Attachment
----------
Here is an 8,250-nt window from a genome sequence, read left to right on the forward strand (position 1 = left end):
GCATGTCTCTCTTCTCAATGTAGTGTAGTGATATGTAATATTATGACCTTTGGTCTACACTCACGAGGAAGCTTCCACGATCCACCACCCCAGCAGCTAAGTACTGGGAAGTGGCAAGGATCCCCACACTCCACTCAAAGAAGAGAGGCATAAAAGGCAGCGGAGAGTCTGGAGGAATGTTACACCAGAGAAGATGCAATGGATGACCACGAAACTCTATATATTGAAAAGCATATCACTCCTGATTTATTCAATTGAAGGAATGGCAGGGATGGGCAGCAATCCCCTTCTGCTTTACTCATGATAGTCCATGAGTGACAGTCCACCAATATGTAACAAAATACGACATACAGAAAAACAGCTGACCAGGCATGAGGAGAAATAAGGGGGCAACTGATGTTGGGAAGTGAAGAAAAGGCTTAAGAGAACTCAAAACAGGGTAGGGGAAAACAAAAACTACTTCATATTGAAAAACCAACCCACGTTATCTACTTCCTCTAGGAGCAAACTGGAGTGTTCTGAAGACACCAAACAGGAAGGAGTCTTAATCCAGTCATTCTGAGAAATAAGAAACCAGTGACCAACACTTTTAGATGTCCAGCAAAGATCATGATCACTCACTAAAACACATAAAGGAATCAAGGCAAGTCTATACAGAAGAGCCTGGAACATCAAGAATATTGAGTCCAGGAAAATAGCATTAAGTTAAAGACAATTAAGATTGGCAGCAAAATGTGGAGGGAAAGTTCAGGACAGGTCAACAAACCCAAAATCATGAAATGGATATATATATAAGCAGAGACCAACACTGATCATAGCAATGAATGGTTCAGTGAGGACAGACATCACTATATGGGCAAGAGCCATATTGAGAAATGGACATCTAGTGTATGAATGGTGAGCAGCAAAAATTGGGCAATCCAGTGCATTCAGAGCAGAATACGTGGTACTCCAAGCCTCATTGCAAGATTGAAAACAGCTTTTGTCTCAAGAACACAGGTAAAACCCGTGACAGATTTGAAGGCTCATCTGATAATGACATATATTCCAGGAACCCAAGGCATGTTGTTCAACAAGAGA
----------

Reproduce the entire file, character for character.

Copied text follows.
Here is an 8,250-nt window from a genome sequence, read left to right on the forward strand (position 1 = left end):
GCATGTCTCTCTTCTCAATGTAGTGTAGTGATATGTAATATTATGACCTTTGGTCTACACTCACGAGGAAGCTTCCACGATCCACCACCCCAGCAGCTAAGTACTGGGAAGTGGCAAGGATCCCCACACTCCACTCAAAGAAGAGAGGCATAAAAGGCAGCGGAGAGTCTGGAGGAATGTTACACCAGAGAAGATGCAATGGATGACCACGAAACTCTATATATTGAAAAGCATATCACTCCTGATTTATTCAATTGAAGGAATGGCAGGGATGGGCAGCAATCCCCTTCTGCTTTACTCATGATAGTCCATGAGTGACAGTCCACCAATATGTAACAAAATACGACATACAGAAAAACAGCTGACCAGGCATGAGGAGAAATAAGGGGGCAACTGATGTTGGGAAGTGAAGAAAAGGCTTAAGAGAACTCAAAACAGGGTAGGGGAAAACAAAAACTACTTCATATTGAAAAACCAACCCACGTTATCTACTTCCTCTAGGAGCAAACTGGAGTGTTCTGAAGACACCAAACAGGAAGGAGTCTTAATCCAGTCATTCTGAGAAATAAGAAACCAGTGACCAACACTTTTAGATGTCCAGCAAAGATCATGATCACTCACTAAAACACATAAAGGAATCAAGGCAAGTCTATACAGAAGAGCCTGGAACATCAAGAATATTGAGTCCAGGAAAATAGCATTAAGTTAAAGACAATTAAGATTGGCAGCAAAATGTGGAGGGAAAGTTCAGGACAGGTCAACAAACCCAAAATCATGAAATGGATATATATATAAGCAGAGACCAACACTGATCATAGCAATGAATGGTTCAGTGAGGACAGACATCACTATATGGGCAAGAGCCATATTGAGAAATGGACATCTAGTGTATGAATGGTGAGCAGCAAAAATTGGGCAATCCAGTGCATTCAGAGCAGAATACGTGGTACTCCAAGCCTCATTGCAAGATTGAAAACAGCTTTTGTCTCAAGAACACAGGTAAAACCCGTGACAGATTTGAAGGCTCATCTGATAATGACATATATTCCAGGAACCCAAGGCATGTTGTTCAACAAGAGA